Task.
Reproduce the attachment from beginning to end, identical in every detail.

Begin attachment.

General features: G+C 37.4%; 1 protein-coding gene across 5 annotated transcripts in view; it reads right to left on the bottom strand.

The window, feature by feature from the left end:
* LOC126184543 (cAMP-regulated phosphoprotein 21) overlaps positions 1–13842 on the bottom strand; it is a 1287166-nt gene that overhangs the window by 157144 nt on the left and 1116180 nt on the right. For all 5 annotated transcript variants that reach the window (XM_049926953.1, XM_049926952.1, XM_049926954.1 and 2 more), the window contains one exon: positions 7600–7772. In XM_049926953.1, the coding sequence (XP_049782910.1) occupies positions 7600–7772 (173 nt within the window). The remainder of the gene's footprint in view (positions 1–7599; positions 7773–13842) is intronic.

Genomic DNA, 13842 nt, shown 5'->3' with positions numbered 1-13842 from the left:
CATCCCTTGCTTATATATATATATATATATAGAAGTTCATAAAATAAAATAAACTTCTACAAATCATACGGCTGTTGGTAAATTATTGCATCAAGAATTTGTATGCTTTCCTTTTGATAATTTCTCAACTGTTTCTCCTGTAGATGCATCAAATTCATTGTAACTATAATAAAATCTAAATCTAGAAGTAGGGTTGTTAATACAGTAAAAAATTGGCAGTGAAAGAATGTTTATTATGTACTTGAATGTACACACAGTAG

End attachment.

General features: G+C 37.4%; 1 protein-coding gene across 5 annotated transcripts in view; it reads right to left on the bottom strand.

The window, feature by feature from the left end:
* LOC126184543 (cAMP-regulated phosphoprotein 21) overlaps positions 1–13842 on the bottom strand; it is a 1287166-nt gene that overhangs the window by 157144 nt on the left and 1116180 nt on the right. For all 5 annotated transcript variants that reach the window (XM_049926953.1, XM_049926952.1, XM_049926954.1 and 2 more), the window contains one exon: positions 7600–7772. In XM_049926953.1, the coding sequence (XP_049782910.1) occupies positions 7600–7772 (173 nt within the window). The remainder of the gene's footprint in view (positions 1–7599; positions 7773–13842) is intronic.

Genomic DNA, 13842 nt, shown 5'->3' with positions numbered 1-13842 from the left:
CATCCCTTGCTTATATATATATATATATATAGAAGTTCATAAAATAAAATAAACTTCTACAAATCATACGGCTGTTGGTAAATTATTGCATCAAGAATTTGTATGCTTTCCTTTTGATAATTTCTCAACTGTTTCTCCTGTAGATGCATCAAATTCATTGTAACTATAATAAAATCTAAATCTAGAAGTAGGGTTGTTAATACAGTAAAAAATTGGCAGTGAAAGAATGTTTATTATGTACTTGAATGTACACACAGTAG